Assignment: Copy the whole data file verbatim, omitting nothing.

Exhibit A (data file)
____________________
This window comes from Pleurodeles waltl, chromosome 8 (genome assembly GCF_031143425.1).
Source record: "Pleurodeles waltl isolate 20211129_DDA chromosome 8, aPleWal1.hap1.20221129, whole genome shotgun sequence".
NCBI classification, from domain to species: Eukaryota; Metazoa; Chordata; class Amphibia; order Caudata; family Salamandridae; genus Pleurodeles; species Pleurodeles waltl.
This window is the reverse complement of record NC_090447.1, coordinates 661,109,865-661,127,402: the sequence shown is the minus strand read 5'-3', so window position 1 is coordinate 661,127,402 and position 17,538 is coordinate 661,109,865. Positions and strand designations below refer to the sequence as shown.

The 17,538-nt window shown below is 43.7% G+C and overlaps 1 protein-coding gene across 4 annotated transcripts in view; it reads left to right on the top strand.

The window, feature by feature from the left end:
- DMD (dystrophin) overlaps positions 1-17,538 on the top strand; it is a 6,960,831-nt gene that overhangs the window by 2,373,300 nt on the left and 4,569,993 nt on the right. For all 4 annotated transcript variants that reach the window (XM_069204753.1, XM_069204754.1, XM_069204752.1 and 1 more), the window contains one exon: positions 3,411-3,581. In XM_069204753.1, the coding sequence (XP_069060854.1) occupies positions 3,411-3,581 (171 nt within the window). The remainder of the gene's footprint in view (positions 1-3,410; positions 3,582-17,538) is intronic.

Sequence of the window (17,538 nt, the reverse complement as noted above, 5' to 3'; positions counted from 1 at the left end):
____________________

This window comes from Pleurodeles waltl, chromosome 8 (genome assembly GCF_031143425.1).
Source record: "Pleurodeles waltl isolate 20211129_DDA chromosome 8, aPleWal1.hap1.20221129, whole genome shotgun sequence".
NCBI classification, from domain to species: Eukaryota; Metazoa; Chordata; class Amphibia; order Caudata; family Salamandridae; genus Pleurodeles; species Pleurodeles waltl.
This window is the reverse complement of record NC_090447.1, coordinates 661,109,865-661,127,402: the sequence shown is the minus strand read 5'-3', so window position 1 is coordinate 661,127,402 and position 17,538 is coordinate 661,109,865. Positions and strand designations below refer to the sequence as shown.

The 17,538-nt window shown below is 43.7% G+C and overlaps 1 protein-coding gene across 4 annotated transcripts in view; it reads left to right on the top strand.

The window, feature by feature from the left end:
- DMD (dystrophin) overlaps positions 1-17,538 on the top strand; it is a 6,960,831-nt gene that overhangs the window by 2,373,300 nt on the left and 4,569,993 nt on the right. For all 4 annotated transcript variants that reach the window (XM_069204753.1, XM_069204754.1, XM_069204752.1 and 1 more), the window contains one exon: positions 3,411-3,581. In XM_069204753.1, the coding sequence (XP_069060854.1) occupies positions 3,411-3,581 (171 nt within the window). The remainder of the gene's footprint in view (positions 1-3,410; positions 3,582-17,538) is intronic.

Sequence of the window (17,538 nt, the reverse complement as noted above, 5' to 3'; positions counted from 1 at the left end):